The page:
Friday, 17 February 2012

Young Adult - Diabolo Cody, Jason Reitman, Charlize Theron

I saw this film about three weeks ago and I still haven't quite sorted it out. I like the director's other movies, and Diabolo Cody is my kind of writer. They made Juno together and that was enough for me. I was a confused by Young Adult, and when I'm confused, I turn to Roger Ebert. I don't always agree with him (especially over the grossly over-rated Synechdoche: New York) but his reviews often help me clarify what I'm thinking.

Charlize Theron plays Mavis, a late-thirties freelance writer of adolescent novels who lives in an high-rise apartment in Minneapolis, drinks too much and her battle prep includes manicures and pedicures. She's divorced, behind on delivering the final novel in the series that's been paying her bills, and suddenly gets a mail from her high-school boyfriend Buddy Slade  announcing the birth of his daughter. Off she goes to the baby shower, or whatever they call it, to bring the boyfriend back with her. 

Would a real-ish Mavis really do those things? Well, here's the painful identification bit. Mavis reminded me of me when I was her age - except I was prettier than Mavis and didn't drink Coca-Cola to get over hangovers. We both had relationships from our youth we held onto as a kind of fantasy, neither of us were happy in our jobs, neither of us were happy where we lived, both of us drank too much, but we hadn't crossed the line. I knew my unresolved crush was married and had children, and living a life more suited to her than any I could provide. Somewhere in the bit of my brain where reality rules, I knew there would be no reviving anything. But very few people have the grasp of reality I have - something I've been told a number of times, as if it's a bad thing - and without that, yes, I would have set off after her. So I accepted Mavis' homecoming both as a plot premise and as an emotional truth.

That connection was totally lost when I was asked to believe she would stick around after meeting the dreadful, gender-shaming betamax that her high school boyfriend has turned into. A man who bottles his wife's breast-pumped baby milk, and who quit drinking out of solidarity with her during the pregnancy? No. Had I actually met my unresolved fantasy, who I'm pretty sure is an exemplary wife and mother, I would have muttered something about having the wrong address and left quickly. The real exemplary mother wasn't the fantasy. So I couldn't buy Mavis not reacting the same way, and I lost the connection.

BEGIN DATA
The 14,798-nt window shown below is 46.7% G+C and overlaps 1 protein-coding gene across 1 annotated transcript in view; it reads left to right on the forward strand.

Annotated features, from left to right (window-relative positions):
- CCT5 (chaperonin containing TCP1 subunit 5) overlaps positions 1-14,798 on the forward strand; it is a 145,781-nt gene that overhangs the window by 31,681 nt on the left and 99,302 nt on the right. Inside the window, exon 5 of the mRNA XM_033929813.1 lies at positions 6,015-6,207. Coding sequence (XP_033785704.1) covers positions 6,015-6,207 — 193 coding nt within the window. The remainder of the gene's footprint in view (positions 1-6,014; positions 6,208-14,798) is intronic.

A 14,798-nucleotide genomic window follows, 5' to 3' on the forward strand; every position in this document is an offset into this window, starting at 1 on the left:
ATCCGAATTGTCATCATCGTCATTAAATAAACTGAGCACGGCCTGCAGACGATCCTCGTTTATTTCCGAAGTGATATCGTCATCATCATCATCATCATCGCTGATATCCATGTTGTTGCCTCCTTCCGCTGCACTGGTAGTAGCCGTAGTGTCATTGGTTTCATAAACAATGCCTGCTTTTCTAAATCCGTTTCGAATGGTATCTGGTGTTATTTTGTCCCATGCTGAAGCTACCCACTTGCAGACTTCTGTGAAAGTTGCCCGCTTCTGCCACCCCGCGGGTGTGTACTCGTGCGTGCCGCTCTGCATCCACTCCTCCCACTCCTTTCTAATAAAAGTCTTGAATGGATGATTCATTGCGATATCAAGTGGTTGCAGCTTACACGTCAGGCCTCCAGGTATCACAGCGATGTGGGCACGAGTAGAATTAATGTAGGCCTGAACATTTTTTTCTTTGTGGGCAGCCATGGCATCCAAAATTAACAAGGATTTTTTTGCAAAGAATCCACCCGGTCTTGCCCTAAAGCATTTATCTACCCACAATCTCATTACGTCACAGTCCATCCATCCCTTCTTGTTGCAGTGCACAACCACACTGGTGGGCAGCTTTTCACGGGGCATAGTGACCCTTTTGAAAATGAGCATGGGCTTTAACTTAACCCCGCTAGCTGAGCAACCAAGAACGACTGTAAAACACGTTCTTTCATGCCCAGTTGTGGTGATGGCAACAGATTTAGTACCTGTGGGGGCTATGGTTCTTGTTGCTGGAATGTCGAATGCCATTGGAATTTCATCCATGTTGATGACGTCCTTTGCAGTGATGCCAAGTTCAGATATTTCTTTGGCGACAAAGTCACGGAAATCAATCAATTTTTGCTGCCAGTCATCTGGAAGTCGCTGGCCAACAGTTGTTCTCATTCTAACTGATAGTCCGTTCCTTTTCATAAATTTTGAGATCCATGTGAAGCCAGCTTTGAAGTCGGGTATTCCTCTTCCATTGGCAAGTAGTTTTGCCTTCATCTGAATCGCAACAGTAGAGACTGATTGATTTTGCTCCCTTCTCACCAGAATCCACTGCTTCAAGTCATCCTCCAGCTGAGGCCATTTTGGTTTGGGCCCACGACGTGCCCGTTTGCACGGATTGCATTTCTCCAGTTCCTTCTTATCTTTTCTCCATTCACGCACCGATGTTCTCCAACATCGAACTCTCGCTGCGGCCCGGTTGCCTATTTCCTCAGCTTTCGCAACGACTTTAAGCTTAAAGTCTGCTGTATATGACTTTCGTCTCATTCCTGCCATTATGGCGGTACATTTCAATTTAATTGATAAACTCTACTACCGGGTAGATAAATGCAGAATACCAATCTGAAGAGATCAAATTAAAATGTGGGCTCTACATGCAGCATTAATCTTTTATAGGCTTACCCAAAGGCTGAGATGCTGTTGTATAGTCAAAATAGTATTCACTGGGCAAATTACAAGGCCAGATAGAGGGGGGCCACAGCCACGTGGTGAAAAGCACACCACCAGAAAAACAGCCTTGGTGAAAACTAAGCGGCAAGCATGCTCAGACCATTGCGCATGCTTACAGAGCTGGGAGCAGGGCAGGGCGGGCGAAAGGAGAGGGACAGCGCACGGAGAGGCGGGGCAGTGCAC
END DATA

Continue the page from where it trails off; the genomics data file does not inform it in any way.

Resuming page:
When she's visiting her parents, Mavis says she thinks she may be an alcoholic. Ebert believes this. I didn't. Alcoholics have a streak of self-pity, even after years in recovery and a good few runs up the Steps. Charlize Theron is just too tough to be a victim. I think Jason Rietman wanted it that way. Because he gets to have her behave as an alcoholic woman with neither judgement nor protective vanity, but without us emotionally believing it - because Charlize Theron's body language just doesn't communicate it. 

Young Adult is about how awful small town life is. Since you're not allowed to say that - unless it's made unreal by being spoken by a teenage girl - this has to be disguised as a Homecoming movie. Homecoming movies are either like Sweet Home Alabama, where the local-girl-made-good-in-the-big-city learns to value her home-town roots and high school boyfriend, or lead up to a Revelatory Climax in which we discover that a) the heroine was a bitch or b) the heroine was molested by her father. There's a Revelatory Climax in this movie, where we discover that the heroine nearly had the boyfriend's child, but it was spontaneously aborted. I didn't buy that as anything but a script fix, so I ignored it. It's just there to confuse us. The real climax is the speech from Collette Wolfe's character Sandra Freehauf to the effect that, yes, the small town life utterly sucks, and will Mavis please take her to the Mini Apple. Mavis says no, but the speech gets her right back on track. "Thanks, I needed that" she says.

That I did identify with. And the bit where she gets out. With a completed novel. The couple of scenes where she writes in diners and fast food joints, and steals lines from the very people who make up her audience? Those I liked, those actually swung. The film ends with her Young Adult novel's character leaving behind high-school and heading into the real world with high hopes and a couple of ego bruises. Is this supposed to be Mavis? Or is it just her book? I think that's another ambiguity to make the story palatable. Because what awaits Mavis isn't pretty: she isn't going to be happy, satisfied or content - except for a few brief moments. You understand I'm speaking from experience here. She's going to spend the next forty years showing up and faking it. Which is no way to end a general-release movie.

And that's the thing with this movie: there's no-one to like and connect with. Because that would engage our sympathies with them and against the other: with the small town, against Mavis; with Mavis, against the small town. For some reason Cody and Reitman wanted us to do neither. Which makes it more real, but for that reason, less satisfying.

No comments:

Post a Comment